His Wife's Face In The Case Of His Watch
( Originally Published 1902 )
NAPOLEON III. had such good luck in stealing the throne of France that he concluded to help himself to all the territory he could lay his hands upon. During the anarchy of the civil war in Mexico, foreign subjects were mistreated and England, France and Spain sent a fleet to Mexico to demand satisfaction. England and Spain were satisfied with the treaty made, but Napoleon left his army in the territory, and in 1862 declared war on the government of Juarez and overthrew the republic. A year after, he persuaded Maximilian, Arch-duke of Austria, to act as Emperor of Mexico. Having put one hand on so much American territory, he reached the other out after a part of the United States. But for the timely interference of Albert and Victoria, his arrangement with several nations of Europe, to declare war on the United States, and divide up the territory, would have been carried out. The American Government was not so nearly dead as he thought it was. General Grant told Napoleon's army to get out of Mexico, and it got out, and the Mexican Empire collapsed. Poor Maximilian was captured. When he took the throne, he threatened to shoot any who adhered to the republic, and in many instances he made his threat good. The tables were now turned and it was the people's turn to do some shooting, and they condemned him to die June 19, 1867. As the condemned Emperor stood before a file of Mexican soldiers at Queretaro, he took out his watch, which he would never more need, and pressing a spring revealed in its case a miniature of the lovely Empress Charlotte, which he kissed tenderly. Then, handing the watch to the priest at his side, he said, "Carry this souvenir to my dear wife in Europe, and if she be ever able to understand you, say that my eyes closed with the impression of her image, which I shall carry with me above." When the watch reached her it found her insane from her sorrow, and she was under the impression that she was still Empress of Mexico, and that her husband was away leading a victorious army, and would return to her and his throne. The young adventurer paid for his folly with his life and her reason, but their love for each other was beautiful in the extreme.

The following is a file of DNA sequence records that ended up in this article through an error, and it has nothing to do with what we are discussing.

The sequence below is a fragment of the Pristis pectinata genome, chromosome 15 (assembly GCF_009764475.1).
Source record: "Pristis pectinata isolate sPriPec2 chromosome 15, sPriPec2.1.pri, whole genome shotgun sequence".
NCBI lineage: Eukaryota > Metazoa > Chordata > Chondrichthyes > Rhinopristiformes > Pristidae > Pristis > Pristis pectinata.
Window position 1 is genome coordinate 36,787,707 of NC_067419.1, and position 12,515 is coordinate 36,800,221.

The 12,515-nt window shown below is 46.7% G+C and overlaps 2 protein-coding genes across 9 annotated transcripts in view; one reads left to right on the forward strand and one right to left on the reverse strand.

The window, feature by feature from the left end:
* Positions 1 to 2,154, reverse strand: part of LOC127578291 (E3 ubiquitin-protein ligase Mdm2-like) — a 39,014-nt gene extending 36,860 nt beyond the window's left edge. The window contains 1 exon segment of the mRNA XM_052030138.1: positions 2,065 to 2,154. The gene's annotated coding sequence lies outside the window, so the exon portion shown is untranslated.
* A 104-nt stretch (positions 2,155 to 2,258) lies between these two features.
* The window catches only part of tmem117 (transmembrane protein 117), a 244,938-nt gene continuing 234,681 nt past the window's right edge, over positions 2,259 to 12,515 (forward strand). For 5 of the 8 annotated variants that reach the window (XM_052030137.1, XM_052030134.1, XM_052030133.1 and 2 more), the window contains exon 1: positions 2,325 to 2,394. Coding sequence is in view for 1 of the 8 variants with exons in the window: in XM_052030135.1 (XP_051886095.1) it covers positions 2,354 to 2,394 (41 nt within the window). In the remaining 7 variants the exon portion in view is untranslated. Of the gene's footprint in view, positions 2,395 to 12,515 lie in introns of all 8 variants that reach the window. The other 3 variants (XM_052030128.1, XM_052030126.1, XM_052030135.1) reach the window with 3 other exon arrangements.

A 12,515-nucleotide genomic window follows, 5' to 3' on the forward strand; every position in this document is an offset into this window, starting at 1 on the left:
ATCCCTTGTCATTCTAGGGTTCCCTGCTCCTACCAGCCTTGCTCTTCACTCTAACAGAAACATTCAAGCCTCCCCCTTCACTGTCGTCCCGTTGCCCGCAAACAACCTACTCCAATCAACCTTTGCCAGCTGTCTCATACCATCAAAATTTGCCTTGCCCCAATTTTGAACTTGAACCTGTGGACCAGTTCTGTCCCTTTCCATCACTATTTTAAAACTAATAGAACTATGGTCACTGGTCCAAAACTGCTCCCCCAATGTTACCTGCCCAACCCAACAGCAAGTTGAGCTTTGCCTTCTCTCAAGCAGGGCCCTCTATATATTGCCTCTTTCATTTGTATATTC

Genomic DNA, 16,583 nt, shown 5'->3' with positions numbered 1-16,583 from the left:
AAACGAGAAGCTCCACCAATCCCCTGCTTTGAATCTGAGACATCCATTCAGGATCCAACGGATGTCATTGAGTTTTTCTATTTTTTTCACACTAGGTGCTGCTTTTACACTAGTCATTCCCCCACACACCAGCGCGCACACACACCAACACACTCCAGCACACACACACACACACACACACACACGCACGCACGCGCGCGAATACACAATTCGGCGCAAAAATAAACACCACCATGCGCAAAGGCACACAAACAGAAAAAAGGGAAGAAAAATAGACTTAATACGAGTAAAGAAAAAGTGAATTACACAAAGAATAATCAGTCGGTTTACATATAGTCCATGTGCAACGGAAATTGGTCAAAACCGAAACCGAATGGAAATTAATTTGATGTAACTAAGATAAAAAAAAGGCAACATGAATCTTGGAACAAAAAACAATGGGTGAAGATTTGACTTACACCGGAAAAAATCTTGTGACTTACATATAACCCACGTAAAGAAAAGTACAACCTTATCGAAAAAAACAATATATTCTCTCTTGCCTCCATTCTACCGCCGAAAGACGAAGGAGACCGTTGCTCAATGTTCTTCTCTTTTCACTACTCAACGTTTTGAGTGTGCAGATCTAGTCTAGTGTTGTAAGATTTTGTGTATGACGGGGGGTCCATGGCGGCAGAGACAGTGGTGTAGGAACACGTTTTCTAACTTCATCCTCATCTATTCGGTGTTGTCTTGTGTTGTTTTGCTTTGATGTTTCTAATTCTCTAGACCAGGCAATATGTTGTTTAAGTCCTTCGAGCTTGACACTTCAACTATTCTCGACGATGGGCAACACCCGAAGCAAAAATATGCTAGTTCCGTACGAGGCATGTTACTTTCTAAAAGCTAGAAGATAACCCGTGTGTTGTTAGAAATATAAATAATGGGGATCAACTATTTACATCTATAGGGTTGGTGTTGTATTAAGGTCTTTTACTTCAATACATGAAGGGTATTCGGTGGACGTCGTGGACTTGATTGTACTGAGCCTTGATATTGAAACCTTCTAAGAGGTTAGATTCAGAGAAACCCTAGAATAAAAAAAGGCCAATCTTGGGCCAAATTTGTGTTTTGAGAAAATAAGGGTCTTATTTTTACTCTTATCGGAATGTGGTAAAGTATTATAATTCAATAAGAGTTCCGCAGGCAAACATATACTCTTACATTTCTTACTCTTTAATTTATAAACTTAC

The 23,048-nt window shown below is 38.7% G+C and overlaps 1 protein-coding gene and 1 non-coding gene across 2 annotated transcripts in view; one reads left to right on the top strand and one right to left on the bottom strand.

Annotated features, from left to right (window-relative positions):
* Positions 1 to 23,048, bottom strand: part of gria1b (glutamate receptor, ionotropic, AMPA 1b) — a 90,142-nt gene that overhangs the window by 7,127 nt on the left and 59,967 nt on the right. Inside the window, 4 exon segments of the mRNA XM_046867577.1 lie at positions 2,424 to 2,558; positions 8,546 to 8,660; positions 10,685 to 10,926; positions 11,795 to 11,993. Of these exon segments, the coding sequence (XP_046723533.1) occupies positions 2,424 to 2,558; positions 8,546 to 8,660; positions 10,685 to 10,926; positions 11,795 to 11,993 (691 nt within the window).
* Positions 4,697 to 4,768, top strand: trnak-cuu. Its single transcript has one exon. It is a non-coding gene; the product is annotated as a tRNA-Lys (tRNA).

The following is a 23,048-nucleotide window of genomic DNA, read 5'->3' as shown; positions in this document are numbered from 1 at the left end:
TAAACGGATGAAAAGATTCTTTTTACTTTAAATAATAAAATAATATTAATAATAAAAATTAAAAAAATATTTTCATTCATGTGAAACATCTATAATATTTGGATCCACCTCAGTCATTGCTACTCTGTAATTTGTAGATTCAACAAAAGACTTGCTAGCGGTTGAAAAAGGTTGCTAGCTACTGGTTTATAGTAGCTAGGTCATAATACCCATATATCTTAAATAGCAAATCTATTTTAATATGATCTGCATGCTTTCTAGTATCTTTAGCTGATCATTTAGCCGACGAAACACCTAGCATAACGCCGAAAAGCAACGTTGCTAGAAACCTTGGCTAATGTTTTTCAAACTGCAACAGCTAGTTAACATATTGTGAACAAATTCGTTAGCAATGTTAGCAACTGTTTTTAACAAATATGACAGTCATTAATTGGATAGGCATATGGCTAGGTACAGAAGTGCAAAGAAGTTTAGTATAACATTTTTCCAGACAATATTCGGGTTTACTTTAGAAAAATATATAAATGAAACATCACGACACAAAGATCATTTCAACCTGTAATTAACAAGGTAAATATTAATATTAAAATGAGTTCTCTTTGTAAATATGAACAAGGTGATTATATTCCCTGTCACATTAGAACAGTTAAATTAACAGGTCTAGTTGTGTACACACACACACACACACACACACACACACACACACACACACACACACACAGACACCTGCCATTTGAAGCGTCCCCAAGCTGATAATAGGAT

Our love for the Saviour should prompt us to keep His picture where the eye will see it most, or better, to keep the original in the locket of the heart.